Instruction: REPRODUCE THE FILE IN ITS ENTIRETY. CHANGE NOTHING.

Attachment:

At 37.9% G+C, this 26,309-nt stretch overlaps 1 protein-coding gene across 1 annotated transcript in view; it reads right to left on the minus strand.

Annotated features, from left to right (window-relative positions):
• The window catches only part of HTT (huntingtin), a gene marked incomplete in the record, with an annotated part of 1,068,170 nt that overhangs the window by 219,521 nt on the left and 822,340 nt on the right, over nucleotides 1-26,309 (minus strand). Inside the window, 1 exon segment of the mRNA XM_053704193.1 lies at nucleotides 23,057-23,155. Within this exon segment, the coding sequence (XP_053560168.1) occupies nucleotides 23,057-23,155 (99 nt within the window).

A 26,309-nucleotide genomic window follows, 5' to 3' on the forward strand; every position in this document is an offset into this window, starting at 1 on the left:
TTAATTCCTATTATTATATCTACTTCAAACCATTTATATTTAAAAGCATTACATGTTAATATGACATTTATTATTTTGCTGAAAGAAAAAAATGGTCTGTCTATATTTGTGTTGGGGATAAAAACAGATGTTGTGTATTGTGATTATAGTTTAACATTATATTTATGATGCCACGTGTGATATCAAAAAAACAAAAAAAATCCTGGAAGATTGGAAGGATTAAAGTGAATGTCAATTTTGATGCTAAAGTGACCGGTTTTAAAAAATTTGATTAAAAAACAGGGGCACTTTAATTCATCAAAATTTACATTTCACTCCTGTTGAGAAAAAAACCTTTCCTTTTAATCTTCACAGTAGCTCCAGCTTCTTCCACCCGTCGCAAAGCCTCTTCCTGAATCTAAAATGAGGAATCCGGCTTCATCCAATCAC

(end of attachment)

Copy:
At 37.9% G+C, this 26,309-nt stretch overlaps 1 protein-coding gene across 1 annotated transcript in view; it reads right to left on the minus strand.

Annotated features, from left to right (window-relative positions):
• The window catches only part of HTT (huntingtin), a gene marked incomplete in the record, with an annotated part of 1,068,170 nt that overhangs the window by 219,521 nt on the left and 822,340 nt on the right, over nucleotides 1-26,309 (minus strand). Inside the window, 1 exon segment of the mRNA XM_053704193.1 lies at nucleotides 23,057-23,155. Within this exon segment, the coding sequence (XP_053560168.1) occupies nucleotides 23,057-23,155 (99 nt within the window).

A 26,309-nucleotide genomic window follows, 5' to 3' on the forward strand; every position in this document is an offset into this window, starting at 1 on the left:
TTAATTCCTATTATTATATCTACTTCAAACCATTTATATTTAAAAGCATTACATGTTAATATGACATTTATTATTTTGCTGAAAGAAAAAAATGGTCTGTCTATATTTGTGTTGGGGATAAAAACAGATGTTGTGTATTGTGATTATAGTTTAACATTATATTTATGATGCCACGTGTGATATCAAAAAAACAAAAAAAATCCTGGAAGATTGGAAGGATTAAAGTGAATGTCAATTTTGATGCTAAAGTGACCGGTTTTAAAAAATTTGATTAAAAAACAGGGGCACTTTAATTCATCAAAATTTACATTTCACTCCTGTTGAGAAAAAAACCTTTCCTTTTAATCTTCACAGTAGCTCCAGCTTCTTCCACCCGTCGCAAAGCCTCTTCCTGAATCTAAAATGAGGAATCCGGCTTCATCCAATCAC